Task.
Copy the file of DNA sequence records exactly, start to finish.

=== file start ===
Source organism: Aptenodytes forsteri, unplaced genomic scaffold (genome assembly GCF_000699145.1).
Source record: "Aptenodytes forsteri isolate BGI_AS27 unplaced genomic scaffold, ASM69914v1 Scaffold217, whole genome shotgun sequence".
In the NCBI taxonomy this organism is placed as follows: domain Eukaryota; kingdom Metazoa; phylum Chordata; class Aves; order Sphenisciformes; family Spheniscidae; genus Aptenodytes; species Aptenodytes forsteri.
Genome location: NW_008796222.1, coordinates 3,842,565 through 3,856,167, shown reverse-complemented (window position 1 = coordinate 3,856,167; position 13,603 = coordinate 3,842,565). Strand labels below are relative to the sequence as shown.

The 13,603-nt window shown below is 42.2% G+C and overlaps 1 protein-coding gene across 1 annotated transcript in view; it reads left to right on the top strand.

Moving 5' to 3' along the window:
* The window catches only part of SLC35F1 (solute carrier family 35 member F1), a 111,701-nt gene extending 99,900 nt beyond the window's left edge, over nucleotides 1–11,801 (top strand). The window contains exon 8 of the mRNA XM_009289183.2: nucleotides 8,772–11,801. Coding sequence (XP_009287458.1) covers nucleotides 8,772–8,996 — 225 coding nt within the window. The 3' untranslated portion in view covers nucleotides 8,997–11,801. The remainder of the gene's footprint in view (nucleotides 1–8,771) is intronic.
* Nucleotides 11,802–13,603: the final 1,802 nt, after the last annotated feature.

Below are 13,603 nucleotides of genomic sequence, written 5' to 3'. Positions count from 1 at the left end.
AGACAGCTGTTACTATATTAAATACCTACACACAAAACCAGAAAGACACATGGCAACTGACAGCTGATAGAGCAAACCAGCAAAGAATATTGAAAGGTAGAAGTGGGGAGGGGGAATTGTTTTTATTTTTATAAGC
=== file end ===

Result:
Source organism: Aptenodytes forsteri, unplaced genomic scaffold (genome assembly GCF_000699145.1).
Source record: "Aptenodytes forsteri isolate BGI_AS27 unplaced genomic scaffold, ASM69914v1 Scaffold217, whole genome shotgun sequence".
In the NCBI taxonomy this organism is placed as follows: domain Eukaryota; kingdom Metazoa; phylum Chordata; class Aves; order Sphenisciformes; family Spheniscidae; genus Aptenodytes; species Aptenodytes forsteri.
Genome location: NW_008796222.1, coordinates 3,842,565 through 3,856,167, shown reverse-complemented (window position 1 = coordinate 3,856,167; position 13,603 = coordinate 3,842,565). Strand labels below are relative to the sequence as shown.

The 13,603-nt window shown below is 42.2% G+C and overlaps 1 protein-coding gene across 1 annotated transcript in view; it reads left to right on the top strand.

Moving 5' to 3' along the window:
* The window catches only part of SLC35F1 (solute carrier family 35 member F1), a 111,701-nt gene extending 99,900 nt beyond the window's left edge, over nucleotides 1–11,801 (top strand). The window contains exon 8 of the mRNA XM_009289183.2: nucleotides 8,772–11,801. Coding sequence (XP_009287458.1) covers nucleotides 8,772–8,996 — 225 coding nt within the window. The 3' untranslated portion in view covers nucleotides 8,997–11,801. The remainder of the gene's footprint in view (nucleotides 1–8,771) is intronic.
* Nucleotides 11,802–13,603: the final 1,802 nt, after the last annotated feature.

Below are 13,603 nucleotides of genomic sequence, written 5' to 3'. Positions count from 1 at the left end.
AGACAGCTGTTACTATATTAAATACCTACACACAAAACCAGAAAGACACATGGCAACTGACAGCTGATAGAGCAAACCAGCAAAGAATATTGAAAGGTAGAAGTGGGGAGGGGGAATTGTTTTTATTTTTATAAGC